ellohay! West Michigan

OpenSolaris and Dismantling The Digital Divide For People With Disabilities

Posted in accessibility, education, programs, research, software by forgr on December 12, 2008

A recent post from Sun Federal (creators of OpenOffice, Solaris and OpenSolaris) on the digital exclusion of individuals with disabilities, information on Section 508 and a crazy statistic about unemployment.

The digital divide does not stop at mere access to IT and online information though; it is also about being able to afford access. Over 70% of blind and low vision citizens in the United States are unemployed. People with other severe disabilities have similar employment statistics. Assistive technology software costs as much as $1,095 for a screen reader that enables blind people to use their computers, which means that access to computing is out of reach for the majority of Americans with disabilities.

Read the full article here.

Brush up on Solaris, OpenSolaris, Xeon and Intel’s work with me:

Solaris

OpenSolaris

Intel’s Xeon

Section 508

GNOME Screencasts

Jaws Screen Reader

Next post: Project updates

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Pilot program, thoughts

I met with some chums for lunch this week to discuss a potential pilot program for the laptop project. I woke up early a few mornings ago and started writing ideas down for (potentially) getting this program started. IF this workshop/program/organization is truly needed in our community, it’s going to need to get rolling some time soon right?

I know I’m really getting ahead of myself here, and I know that I’m going to need about 10 more people to help me think about this (that are as crazy as I am) but I need to get this stuff out before I convince myself that this is all a waste of time.

So here goes.

“Geek-a-thon”

WHO?Programmers, Developers, IT people/tech support, Students, anyone who wants to learn or has anything to offer.

WHAT? Round up computers (3 each to begin with), clear them off, record problems, install Ubuntu, install Open Office, install Firefox, plug ins, mark favorites, test, and make the homepage the portal or intranet, create aliases on the desktop. Give ready laptops to people. Eat pizza, drink beer, down monsters. Brainstorm about the concept, talk about potential problems, get opinions.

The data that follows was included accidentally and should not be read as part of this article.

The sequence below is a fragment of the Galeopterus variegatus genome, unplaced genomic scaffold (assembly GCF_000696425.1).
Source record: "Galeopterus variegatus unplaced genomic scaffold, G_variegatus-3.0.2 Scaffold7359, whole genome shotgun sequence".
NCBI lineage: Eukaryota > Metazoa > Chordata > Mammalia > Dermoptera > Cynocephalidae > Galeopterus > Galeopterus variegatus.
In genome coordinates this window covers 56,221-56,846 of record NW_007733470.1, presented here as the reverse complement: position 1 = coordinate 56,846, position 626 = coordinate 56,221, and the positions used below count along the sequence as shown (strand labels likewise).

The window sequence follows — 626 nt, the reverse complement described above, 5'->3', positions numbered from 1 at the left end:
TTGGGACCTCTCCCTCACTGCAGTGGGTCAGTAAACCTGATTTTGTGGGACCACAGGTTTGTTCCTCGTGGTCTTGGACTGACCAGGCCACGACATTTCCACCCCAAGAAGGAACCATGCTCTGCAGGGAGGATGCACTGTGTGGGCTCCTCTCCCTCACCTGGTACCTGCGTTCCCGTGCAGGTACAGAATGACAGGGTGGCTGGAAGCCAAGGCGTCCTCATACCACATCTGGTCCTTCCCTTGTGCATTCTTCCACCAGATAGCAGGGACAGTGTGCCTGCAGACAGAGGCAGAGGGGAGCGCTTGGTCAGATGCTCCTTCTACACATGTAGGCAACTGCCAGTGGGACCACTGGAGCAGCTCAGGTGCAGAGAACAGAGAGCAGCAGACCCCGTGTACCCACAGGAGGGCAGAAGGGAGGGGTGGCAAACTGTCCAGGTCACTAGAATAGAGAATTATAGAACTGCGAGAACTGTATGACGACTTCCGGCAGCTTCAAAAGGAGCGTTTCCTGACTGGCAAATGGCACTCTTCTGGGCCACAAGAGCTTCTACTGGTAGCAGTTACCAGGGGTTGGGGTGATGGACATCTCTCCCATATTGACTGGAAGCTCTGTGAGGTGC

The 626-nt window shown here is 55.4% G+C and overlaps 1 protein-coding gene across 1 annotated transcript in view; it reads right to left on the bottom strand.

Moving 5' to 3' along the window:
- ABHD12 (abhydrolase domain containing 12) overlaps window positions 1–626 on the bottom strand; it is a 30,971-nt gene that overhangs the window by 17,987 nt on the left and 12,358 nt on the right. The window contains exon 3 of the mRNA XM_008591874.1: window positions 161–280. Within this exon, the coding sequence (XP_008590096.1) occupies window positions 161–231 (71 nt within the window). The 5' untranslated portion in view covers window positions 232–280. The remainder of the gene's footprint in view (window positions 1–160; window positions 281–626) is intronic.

WHERE? Any large space with outlets, tables, centrally located, able to have food and drinks, stay as long as we want.

WHY? Introduce the program, get computers ready, get ideas from the community, get ideas for education, bring the community together on a level playing ground, do something good for the area, get sign ups for volunteers, get feedback, get potential donors, talk about their next steps.

WHEN? Friday into Saturday? (how long does it take to do?) Overnight, during the weekend? Several dates?

HOW? List from colleges, universities, corporations, studios of possible participants. Make checklist of process. Get an organizational committee together, create website to register participants.

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Other notes:

Press Release?

Play Wii and XBox games?

Music

Display ideas centrally, white boards or large sticky notes on a huge wall

Make sure everyone knows why they are doing what they are doing, get them to feel like they are participating in forming, improving, and nurturing their community.

Video taped? Photos? Audio testamonials?

Make sure everyone knows what their role is next, after the even(s) how can I help?

Get ideas for good links for audiences, (children, single moms, elderly, special needs, manufacturing employees etc.)

Portal/Intranet exploration

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So, Scott thinks that before we do this, we need to legally be a non-profit, we need to have people already in line to get these machines, potentially run the program with just one area of the community (he suggests my street).

I have reservations, that’s four steps ahead. That’s too advanced for a pilot program. I want to fail fast. He suggested that I give one to my little sister, but she has a computer. What does she do with it? Play free online games, and type huge letters in Word… but she’s seven. AND that’s all she’s been taught that computers can do.

So who? Who are idea candidates? How can we support them at this stage in the game? How can it start?

I don’t have my notebook that I took notes with with me this evening, so I’ll comment later, but shoot, I’m stumped and I’m scared, but then again I was scared about the block party too…